By Contributing Author on Tuesday, December 8, 2009
On my drive into work today I was thinking about the blog post I would be writing today when the driver in front of me provided my inspiration. I was two blocks from the office sitting at a red traffic light waiting for the car in front of me to turn right so that I could follow suit. I patiently waited for traffic to clear so the car in front could make his turn. I watched as he waited and inched his way into the right turn. Just as he was about to turn right, he suddenly switched direction. Yes folks, instead of turning right, this driver swung back around to make a u-turn from the right lane, across three lanes of traffic and into oncoming traffic while simultaneously talking on his cell phone.
From the sudden stops of the oncoming traffic, it was clear to me that this driver was oblivious to the accident he narrowly missed causing. What was he thinking? Oh, wait he wasn’t thinking, he wasn’t watching and both hands were not on the wheel. This driver was unaware in every sense of the word, and his driving was the classic definition of driving distracted. While it would be easy to blame this driver’s carelessness on his cell phone use, the cell phone didn’t cause the driver’s lapse in judgment.
Driver distraction accounts for nearly half of all car crashes and near car crashes alike, with drowsiness and driving while drunk rounding out the top three. Talking on the cell phone gets most of the bad rap. In reality it is our penchant for multitasking while driving that is the real culprit. A driver reaching for a moving object increases the risk of a crash or potential collision by nine times, according to researchers at the National Highway Traffic Safety Administration and the Virginia Tech Transportation Institute. The study also found that the risk of a crash increases almost threefold when a driver is dialing a cell phone.
Distracted driving is not limited to dialing, texting or talking on a cell phone. According to the NHTSA and VTTI study, the principle actions that cause distracted driving and lead to vehicle crashes are many you probably do every time you drive. Ever look at an accident as you’re driving by, rubbernecking or slowing down to gawk at an accident accounts for 16 percent of all distraction-related crashes. After rubbernecking, other common driver distractions included:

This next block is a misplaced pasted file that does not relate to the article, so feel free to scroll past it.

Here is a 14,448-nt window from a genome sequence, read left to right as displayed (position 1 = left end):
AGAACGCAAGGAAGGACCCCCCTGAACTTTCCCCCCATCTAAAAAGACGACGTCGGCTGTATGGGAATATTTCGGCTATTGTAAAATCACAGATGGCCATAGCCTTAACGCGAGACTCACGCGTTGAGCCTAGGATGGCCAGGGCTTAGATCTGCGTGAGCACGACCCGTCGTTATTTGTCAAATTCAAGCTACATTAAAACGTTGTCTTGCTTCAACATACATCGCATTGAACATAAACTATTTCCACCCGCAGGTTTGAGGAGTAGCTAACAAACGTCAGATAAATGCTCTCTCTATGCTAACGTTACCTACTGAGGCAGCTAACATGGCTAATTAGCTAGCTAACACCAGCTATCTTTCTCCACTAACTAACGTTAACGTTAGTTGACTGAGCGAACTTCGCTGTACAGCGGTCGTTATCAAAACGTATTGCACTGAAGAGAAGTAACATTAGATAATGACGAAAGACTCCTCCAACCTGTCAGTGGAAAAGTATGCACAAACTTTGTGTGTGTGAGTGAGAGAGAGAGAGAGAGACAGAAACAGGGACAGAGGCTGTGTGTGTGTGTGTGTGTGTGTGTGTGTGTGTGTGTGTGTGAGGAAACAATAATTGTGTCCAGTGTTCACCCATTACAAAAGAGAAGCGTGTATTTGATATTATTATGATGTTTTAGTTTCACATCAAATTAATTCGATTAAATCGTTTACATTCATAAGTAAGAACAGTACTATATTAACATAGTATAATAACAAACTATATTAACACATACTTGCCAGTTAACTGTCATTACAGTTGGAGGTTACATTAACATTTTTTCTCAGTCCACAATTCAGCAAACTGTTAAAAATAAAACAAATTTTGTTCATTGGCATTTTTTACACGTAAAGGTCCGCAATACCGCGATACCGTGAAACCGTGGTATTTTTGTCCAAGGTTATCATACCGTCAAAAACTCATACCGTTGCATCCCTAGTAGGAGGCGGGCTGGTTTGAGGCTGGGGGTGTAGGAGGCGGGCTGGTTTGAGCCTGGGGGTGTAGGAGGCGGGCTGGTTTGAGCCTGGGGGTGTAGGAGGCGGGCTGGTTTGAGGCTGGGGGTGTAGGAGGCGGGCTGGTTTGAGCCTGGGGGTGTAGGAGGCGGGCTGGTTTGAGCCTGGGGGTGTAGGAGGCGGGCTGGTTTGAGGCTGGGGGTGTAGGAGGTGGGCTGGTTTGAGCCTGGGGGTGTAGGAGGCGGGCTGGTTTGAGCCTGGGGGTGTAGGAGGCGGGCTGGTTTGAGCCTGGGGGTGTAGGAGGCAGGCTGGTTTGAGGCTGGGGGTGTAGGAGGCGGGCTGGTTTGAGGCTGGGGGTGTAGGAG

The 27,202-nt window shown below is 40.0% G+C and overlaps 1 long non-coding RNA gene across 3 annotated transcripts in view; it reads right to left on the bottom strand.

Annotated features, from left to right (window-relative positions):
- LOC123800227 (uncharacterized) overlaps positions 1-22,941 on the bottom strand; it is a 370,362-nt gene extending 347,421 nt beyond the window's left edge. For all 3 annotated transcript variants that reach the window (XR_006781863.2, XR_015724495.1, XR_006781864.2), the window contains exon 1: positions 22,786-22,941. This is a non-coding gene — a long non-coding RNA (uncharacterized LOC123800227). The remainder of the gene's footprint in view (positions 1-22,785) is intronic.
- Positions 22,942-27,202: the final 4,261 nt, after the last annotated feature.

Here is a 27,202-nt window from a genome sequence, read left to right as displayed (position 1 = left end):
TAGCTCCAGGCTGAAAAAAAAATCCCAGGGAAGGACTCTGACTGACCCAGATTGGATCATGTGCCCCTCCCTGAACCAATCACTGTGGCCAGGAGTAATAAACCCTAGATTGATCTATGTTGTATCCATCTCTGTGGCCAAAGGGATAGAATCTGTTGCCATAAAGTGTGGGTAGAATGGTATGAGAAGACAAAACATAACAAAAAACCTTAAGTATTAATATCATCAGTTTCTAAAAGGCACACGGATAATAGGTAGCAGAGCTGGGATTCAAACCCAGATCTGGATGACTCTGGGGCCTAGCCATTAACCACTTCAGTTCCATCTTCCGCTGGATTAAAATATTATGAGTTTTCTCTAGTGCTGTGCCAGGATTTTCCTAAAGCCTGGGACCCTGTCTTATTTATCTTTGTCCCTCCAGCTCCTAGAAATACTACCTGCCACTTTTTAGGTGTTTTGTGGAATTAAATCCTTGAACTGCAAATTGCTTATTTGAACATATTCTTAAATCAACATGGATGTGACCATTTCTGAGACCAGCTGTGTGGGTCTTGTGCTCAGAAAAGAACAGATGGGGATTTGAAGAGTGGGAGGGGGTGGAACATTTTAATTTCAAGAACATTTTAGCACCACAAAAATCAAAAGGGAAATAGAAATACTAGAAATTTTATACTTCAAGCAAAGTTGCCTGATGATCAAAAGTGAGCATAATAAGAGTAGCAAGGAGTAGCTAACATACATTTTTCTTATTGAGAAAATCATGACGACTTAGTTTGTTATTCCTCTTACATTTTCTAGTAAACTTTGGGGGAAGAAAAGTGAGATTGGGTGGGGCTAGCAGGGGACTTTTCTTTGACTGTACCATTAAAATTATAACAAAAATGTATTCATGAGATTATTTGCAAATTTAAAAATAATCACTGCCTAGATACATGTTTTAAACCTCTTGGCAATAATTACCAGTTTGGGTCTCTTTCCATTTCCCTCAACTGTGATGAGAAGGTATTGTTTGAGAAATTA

• Looking at scenery
• Other passengers or children
• Adjusting the radio, cassette or CD player
• Reading the newspaper, books, maps or other documents
• Grooming such as hair grooming, shaving, or applying makeup.
• Smoking including lighting up, putting out cigarettes, or falling ashes
Distractions constitute any one to all three of these factors: visual (eyes off the road), cognitive (mind off the road), and body (hands off the steering wheel). A recent scanning on the internet of headlines, I noted the following:
May 2004 – Headline: Snake In Car Distracted Driver. Two drivers were injured, one critically, in a head-on collision Thursday morning. The culprit is believed to be a snake moving inside the car.
November 2009 - A low-flying pelican distracted a driver in Texas, causing him to steer off the road and drive his multi-million-dollar sports car into a salt marsh, according to the Police.
November 2009 - Distracted with changing the channel on my car radio to avoid having to listen to those annoying morning DJs with their happy morning attitudes when I failed to notice the car in front of me was slowing, report the driver of this accident.
December 2009 – Pretty Girl In Mini Skirt Causes Car Crash. A man crashes his car into another sedan at a traffic signal. Driver said he was staring at a girl who was wearing a very short skirt and failed to spot the stationary car in front of him.
December 2009 - Captain Frank Huggins reports the driver of this Honda Accord was eating a Reuben and French fries Wednesday night when she slammed head-on into an SUV. “Obviously distracted, she crossed the center line and hit a Nissan Pathfinder occupied by a lady and her 15-year-old son,” said Huggins.
An extreme example of being distracted while driving happened this October when two pilots on Northwest Airlines Flight 188 from San Diego overshot Minneapolis-St. Paul by 150 miles; it was later determined that both pilots were engrossed in a new crew scheduling tool on their laptops.
When you’re distracted it greatly affects your awareness of other drivers, which also slows your decision-making process and your driving performance. That’s when it’s the perfect storm for an accident. Keep your mind and your eyes on the road, and your hands on the wheel.
AutoNation recommends you follow these tips:
• Stay focused.
• Pay attention.
• Expect the unexpected.
• You can eat in your car, just not while it’s moving.
• Ensure all passengers are buckled-up properly.
• If you must answer your cell phone while in your car, pull over to the side of the road.
• Driving while you are upset or angry can be just as dangerous as driving when you are tired.
• Do not tailgate.
• Allow sufficient time to reach your destination.
• Finally, ensure your vehicle is properly maintained.
At AutoNation, we want you to drive and arrive safely.
~~Opinions Of A Backseat Driver